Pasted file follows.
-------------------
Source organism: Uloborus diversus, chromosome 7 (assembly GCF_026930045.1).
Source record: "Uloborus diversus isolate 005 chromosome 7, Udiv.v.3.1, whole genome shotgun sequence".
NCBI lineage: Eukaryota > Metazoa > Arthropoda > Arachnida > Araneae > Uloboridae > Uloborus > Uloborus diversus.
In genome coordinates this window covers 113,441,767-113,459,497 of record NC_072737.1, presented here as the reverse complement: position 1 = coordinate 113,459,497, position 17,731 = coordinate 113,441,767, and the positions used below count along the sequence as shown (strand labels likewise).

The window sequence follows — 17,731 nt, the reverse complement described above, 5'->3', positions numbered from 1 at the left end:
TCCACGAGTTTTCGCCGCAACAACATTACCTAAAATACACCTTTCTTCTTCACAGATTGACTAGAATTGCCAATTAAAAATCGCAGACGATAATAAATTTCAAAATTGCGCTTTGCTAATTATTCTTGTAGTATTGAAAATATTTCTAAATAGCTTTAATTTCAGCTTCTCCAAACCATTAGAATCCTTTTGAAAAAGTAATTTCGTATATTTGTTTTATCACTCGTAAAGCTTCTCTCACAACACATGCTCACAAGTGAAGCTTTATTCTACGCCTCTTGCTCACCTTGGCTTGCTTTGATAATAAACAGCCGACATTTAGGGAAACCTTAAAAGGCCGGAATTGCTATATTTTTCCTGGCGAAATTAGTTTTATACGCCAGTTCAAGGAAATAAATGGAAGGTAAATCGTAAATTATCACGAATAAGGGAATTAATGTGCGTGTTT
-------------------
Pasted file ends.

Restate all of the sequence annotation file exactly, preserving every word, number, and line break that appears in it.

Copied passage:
Source organism: Uloborus diversus, chromosome 7 (assembly GCF_026930045.1).
Source record: "Uloborus diversus isolate 005 chromosome 7, Udiv.v.3.1, whole genome shotgun sequence".
NCBI lineage: Eukaryota > Metazoa > Arthropoda > Arachnida > Araneae > Uloboridae > Uloborus > Uloborus diversus.
In genome coordinates this window covers 113,441,767-113,459,497 of record NC_072737.1, presented here as the reverse complement: position 1 = coordinate 113,459,497, position 17,731 = coordinate 113,441,767, and the positions used below count along the sequence as shown (strand labels likewise).

The window sequence follows — 17,731 nt, the reverse complement described above, 5'->3', positions numbered from 1 at the left end:
TCCACGAGTTTTCGCCGCAACAACATTACCTAAAATACACCTTTCTTCTTCACAGATTGACTAGAATTGCCAATTAAAAATCGCAGACGATAATAAATTTCAAAATTGCGCTTTGCTAATTATTCTTGTAGTATTGAAAATATTTCTAAATAGCTTTAATTTCAGCTTCTCCAAACCATTAGAATCCTTTTGAAAAAGTAATTTCGTATATTTGTTTTATCACTCGTAAAGCTTCTCTCACAACACATGCTCACAAGTGAAGCTTTATTCTACGCCTCTTGCTCACCTTGGCTTGCTTTGATAATAAACAGCCGACATTTAGGGAAACCTTAAAAGGCCGGAATTGCTATATTTTTCCTGGCGAAATTAGTTTTATACGCCAGTTCAAGGAAATAAATGGAAGGTAAATCGTAAATTATCACGAATAAGGGAATTAATGTGCGTGTTT